The long, gruelling hours junior doctors across the country face during their shifts will be laid bare for the public in a new film coming out this month.
The film, Doc-U-Mentally – Last Doctor Standing is directed and produced by South African chartered accountant Francois Wahl. “Junior doctors must be insane to work under the conditions they do,” said Wahl, whose wife, father and brother all work in healthcare.
He said he was inspired to tell the story when he witnessed what his family was going through. “The effects of sleep deprivation and the hostile environment they have to work in have damaging repercussions, and it’s this I wanted to bring home.”
The film tracks five passionate doctors in their late 20s to early 30s in different fields and facilities during five different calls. The doctors:
lLourens Wahl, originally from Somerset West, who works as a community service doctor in a district hospital in Port Alfred.
The working hours coupled with limited staff make it difficult to provide patients with the best treatment and care and this affects workers emotionally, mentally and physically. He is the only doctor in the film who works in the Eastern Cape;
lSaishrien Rasen, a Durban-based second-year medical officer in surgery, who suffers through the day after his long shift trying to recover;
lWanele Ganya from Cape Town, a first-year medical intern who was rotating in surgery during shooting. He battled to give his best all the time due to the difficult working hours;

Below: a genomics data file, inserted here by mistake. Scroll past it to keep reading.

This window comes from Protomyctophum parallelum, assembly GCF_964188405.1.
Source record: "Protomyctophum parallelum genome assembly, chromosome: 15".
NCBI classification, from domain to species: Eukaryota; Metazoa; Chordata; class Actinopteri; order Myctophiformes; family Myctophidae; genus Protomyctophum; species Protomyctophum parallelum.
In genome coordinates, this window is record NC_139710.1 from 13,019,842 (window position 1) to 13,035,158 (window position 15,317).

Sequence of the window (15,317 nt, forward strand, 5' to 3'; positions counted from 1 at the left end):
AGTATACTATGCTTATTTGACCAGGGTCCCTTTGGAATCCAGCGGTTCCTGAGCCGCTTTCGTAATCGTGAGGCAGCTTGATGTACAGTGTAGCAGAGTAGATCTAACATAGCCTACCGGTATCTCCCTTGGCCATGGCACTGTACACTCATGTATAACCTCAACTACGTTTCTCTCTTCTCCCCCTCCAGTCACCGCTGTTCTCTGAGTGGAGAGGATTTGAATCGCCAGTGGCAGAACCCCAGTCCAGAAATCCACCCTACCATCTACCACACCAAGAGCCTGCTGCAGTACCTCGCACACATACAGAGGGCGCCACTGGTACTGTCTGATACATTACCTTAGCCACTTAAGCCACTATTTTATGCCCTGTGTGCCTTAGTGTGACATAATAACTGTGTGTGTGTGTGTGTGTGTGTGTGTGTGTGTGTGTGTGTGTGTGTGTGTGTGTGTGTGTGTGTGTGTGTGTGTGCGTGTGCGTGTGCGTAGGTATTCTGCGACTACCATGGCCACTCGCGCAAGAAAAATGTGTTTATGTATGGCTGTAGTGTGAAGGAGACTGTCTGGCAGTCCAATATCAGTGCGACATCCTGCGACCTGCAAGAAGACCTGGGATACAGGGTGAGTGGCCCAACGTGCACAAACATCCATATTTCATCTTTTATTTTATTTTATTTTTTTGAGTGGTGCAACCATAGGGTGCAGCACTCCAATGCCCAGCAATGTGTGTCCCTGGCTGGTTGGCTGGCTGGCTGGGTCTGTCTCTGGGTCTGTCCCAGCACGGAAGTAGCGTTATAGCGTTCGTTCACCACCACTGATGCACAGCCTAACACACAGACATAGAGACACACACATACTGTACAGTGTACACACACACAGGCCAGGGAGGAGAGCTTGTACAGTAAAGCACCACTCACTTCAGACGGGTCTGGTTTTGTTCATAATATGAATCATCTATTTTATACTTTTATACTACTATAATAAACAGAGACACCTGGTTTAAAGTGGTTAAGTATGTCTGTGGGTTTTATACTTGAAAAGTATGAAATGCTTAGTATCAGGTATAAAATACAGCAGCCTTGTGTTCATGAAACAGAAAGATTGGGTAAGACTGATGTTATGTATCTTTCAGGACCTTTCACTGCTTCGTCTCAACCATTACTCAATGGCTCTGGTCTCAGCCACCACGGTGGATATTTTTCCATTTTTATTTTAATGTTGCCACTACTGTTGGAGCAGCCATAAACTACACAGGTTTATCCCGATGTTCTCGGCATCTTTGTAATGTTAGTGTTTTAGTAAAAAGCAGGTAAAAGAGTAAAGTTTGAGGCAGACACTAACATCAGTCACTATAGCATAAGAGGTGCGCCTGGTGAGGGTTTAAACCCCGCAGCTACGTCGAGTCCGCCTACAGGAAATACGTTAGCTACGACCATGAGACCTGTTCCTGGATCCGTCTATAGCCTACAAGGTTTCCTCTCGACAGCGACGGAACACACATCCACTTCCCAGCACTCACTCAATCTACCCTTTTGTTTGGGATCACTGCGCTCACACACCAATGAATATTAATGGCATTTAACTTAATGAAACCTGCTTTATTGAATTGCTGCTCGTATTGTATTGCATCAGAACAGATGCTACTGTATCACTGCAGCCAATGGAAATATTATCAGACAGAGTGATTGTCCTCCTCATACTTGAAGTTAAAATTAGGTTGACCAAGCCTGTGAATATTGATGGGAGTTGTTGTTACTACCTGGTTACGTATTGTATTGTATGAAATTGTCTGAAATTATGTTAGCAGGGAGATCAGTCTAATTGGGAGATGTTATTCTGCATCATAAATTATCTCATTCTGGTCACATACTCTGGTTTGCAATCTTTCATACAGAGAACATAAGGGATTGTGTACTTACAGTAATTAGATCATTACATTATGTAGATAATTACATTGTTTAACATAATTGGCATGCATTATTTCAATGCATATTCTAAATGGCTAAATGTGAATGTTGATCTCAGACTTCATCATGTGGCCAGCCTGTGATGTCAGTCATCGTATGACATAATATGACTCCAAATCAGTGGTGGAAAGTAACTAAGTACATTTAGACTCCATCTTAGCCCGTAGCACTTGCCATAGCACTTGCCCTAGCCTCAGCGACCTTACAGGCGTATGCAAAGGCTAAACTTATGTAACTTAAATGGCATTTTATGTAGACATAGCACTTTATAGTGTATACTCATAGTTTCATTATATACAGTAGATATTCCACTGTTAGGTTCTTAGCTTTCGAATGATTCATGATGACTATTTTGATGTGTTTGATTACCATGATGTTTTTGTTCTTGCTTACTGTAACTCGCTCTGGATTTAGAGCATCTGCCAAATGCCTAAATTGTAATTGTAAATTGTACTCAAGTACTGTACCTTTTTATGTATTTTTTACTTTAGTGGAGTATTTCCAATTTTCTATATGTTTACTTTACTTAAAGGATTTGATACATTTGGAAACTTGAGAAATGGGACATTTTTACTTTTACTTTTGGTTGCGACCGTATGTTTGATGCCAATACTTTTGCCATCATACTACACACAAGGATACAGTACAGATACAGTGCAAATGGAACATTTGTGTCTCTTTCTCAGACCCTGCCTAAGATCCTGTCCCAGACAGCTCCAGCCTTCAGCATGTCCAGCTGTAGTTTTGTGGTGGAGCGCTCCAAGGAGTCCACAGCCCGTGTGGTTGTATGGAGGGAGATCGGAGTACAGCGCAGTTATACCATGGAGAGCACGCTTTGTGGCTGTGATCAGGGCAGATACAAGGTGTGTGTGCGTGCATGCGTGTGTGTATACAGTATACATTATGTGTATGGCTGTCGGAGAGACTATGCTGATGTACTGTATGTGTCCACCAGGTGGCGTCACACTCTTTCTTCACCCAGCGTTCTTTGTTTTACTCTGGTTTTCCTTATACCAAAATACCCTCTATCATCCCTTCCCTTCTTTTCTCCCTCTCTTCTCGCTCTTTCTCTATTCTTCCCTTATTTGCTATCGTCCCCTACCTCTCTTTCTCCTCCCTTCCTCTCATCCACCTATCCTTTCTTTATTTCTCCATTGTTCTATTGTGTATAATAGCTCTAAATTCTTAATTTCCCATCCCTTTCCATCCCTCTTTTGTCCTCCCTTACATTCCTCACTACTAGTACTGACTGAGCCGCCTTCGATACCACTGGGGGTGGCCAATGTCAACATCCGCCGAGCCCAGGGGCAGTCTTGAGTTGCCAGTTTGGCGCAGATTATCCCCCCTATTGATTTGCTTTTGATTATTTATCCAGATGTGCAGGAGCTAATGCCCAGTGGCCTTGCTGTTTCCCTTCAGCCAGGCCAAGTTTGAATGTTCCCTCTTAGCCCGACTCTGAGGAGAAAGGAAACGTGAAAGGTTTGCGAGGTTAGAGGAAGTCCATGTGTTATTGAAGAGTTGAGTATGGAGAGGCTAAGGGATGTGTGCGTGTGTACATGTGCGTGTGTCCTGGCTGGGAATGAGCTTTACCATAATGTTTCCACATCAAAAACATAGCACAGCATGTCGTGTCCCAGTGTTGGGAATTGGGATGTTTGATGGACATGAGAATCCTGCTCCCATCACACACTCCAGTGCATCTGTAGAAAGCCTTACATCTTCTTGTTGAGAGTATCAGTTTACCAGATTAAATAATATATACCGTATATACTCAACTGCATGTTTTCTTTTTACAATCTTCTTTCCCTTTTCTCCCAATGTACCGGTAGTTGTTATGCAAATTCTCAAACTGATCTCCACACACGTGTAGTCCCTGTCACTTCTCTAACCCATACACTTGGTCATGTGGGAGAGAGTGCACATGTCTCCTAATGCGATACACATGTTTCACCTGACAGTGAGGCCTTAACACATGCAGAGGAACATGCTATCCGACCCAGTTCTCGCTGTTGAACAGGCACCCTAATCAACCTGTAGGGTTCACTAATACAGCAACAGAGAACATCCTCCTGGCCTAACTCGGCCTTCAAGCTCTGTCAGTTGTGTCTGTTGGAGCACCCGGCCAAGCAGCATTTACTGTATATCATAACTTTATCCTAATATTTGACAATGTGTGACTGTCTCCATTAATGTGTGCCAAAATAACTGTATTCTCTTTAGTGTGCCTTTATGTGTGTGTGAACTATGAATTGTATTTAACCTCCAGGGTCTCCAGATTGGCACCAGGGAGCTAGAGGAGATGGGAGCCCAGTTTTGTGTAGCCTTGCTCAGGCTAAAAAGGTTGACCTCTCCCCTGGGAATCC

lAmy Salvesen from Durban is a first-year medical officer in emergency medicine. For her the time spent away from home, the fatigue from long shifts and exposure to disease and death are challenges that come with the territory; and
lYenziwe Ngema, also from Durban, is a third-year medical officer in orthopaedic surgery.
For her the workload dwarfs the hours in such an under-resourced climate, making it hard for her to always put her best foot forward.
They are only five of 5000 junior doctors in the country.
Wahl said there was very little direction from his side because he “wanted to produce an unadulterated film, showing things the way they truly are”.
“The main focus was to show the race against time for these doctors and how working 30-hour shifts impacts their mood, performance, stress and anxiety levels and personal safety.”
Doc-U-Mentally is due to be screened at the Jozi Film Festival on September 17 and 18 and at the UGU Film Festival in KwaZulu-Natal on September 17.
The 82-minute film is set mainly in Ngwelezane Hospital in Empangeni and shows real-life scenes of stab wounds, gashes that need sewing up, near-drownings and everything else a junior doctor encounters. — firstname.lastname@example.org